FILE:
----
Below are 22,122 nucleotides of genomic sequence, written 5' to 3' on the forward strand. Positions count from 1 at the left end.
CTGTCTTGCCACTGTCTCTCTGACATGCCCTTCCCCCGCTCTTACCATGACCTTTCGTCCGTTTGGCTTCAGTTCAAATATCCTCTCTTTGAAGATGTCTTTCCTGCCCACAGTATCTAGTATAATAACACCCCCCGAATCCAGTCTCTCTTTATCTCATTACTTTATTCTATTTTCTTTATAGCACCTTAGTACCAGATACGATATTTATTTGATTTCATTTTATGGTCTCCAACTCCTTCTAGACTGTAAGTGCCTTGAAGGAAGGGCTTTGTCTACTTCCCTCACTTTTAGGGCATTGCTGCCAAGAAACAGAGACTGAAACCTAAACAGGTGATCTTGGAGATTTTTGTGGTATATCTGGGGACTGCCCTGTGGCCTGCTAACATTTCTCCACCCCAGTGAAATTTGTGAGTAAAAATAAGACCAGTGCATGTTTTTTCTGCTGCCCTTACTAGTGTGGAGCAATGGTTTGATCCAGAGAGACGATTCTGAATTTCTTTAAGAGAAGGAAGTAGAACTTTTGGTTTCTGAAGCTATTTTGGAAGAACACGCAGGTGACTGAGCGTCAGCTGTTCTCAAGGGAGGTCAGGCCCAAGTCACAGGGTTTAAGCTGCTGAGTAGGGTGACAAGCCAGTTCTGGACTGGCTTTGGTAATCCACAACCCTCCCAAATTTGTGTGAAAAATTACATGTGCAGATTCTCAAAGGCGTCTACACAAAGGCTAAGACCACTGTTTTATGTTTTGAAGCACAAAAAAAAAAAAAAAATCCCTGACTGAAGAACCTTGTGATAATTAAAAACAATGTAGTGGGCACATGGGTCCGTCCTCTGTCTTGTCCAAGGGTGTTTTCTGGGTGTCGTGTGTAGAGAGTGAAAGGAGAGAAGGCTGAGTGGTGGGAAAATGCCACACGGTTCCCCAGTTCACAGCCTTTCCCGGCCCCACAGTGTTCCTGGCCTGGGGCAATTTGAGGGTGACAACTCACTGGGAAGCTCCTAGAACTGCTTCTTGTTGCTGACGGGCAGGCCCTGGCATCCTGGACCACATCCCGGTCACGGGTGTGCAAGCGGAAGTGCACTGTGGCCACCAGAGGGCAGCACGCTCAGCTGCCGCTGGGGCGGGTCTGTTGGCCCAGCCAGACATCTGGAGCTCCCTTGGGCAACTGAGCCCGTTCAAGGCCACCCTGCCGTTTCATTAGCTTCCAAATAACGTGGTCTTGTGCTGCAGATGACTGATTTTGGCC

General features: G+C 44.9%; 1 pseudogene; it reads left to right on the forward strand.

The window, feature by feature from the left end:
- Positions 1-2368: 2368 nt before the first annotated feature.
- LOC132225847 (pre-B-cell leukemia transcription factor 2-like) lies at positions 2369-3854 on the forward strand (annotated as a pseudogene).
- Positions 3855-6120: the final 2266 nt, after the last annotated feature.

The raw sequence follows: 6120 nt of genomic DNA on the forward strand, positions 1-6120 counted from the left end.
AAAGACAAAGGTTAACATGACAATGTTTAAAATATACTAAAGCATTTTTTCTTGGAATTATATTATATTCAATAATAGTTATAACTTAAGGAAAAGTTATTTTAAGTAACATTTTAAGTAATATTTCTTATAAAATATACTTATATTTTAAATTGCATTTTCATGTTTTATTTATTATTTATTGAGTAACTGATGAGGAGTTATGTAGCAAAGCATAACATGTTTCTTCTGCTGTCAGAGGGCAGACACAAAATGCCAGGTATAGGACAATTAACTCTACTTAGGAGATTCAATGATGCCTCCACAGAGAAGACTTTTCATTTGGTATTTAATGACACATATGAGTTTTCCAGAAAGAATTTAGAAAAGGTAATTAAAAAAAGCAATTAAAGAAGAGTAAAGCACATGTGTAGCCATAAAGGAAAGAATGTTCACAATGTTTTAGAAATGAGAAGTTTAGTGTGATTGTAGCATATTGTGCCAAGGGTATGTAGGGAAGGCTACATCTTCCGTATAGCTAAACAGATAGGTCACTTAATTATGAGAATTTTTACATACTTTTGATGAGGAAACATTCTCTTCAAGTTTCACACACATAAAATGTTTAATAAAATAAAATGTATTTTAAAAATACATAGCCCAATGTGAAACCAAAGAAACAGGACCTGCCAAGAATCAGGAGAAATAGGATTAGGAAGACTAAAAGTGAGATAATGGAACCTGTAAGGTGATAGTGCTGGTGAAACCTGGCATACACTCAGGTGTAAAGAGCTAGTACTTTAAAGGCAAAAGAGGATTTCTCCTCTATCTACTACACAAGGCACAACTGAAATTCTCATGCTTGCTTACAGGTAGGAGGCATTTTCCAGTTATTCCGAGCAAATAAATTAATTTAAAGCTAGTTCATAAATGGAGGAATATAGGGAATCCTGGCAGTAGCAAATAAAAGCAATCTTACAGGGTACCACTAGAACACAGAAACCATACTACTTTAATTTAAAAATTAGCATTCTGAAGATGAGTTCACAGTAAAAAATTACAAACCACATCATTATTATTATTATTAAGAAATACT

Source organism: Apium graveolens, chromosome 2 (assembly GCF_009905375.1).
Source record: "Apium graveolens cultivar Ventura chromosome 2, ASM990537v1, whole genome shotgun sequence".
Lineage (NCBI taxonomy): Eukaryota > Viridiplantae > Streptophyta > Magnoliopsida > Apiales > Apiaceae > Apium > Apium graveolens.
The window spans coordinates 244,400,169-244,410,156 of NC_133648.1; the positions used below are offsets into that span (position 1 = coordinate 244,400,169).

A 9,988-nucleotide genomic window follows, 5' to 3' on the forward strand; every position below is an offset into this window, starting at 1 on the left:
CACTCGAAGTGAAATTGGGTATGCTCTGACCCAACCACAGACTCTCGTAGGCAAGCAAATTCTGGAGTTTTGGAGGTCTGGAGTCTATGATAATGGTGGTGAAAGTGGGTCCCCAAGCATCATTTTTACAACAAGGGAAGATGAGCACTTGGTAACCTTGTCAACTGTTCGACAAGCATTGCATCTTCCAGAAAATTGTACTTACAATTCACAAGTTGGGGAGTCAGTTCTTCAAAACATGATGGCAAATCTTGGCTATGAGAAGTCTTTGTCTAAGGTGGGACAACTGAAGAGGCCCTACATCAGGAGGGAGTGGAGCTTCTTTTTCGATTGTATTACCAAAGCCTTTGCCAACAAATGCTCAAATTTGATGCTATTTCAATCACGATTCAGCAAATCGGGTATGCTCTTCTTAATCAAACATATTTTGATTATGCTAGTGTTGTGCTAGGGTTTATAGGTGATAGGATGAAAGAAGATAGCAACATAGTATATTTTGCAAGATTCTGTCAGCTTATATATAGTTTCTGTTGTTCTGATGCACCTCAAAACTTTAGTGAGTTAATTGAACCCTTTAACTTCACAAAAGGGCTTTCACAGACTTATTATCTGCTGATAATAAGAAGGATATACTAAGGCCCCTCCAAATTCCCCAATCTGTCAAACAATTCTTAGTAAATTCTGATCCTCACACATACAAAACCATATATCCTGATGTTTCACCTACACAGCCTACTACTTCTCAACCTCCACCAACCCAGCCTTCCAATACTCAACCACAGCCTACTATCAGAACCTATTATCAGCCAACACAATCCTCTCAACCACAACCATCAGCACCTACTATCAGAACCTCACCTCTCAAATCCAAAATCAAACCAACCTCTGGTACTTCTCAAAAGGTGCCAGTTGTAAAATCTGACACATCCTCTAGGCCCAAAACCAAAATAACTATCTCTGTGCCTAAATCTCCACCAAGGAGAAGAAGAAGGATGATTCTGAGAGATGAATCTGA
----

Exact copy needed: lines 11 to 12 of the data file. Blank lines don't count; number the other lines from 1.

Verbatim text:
Source record: "Apium graveolens cultivar Ventura chromosome 2, ASM990537v1, whole genome shotgun sequence".
Lineage (NCBI taxonomy): Eukaryota > Viridiplantae > Streptophyta > Magnoliopsida > Apiales > Apiaceae > Apium > Apium graveolens.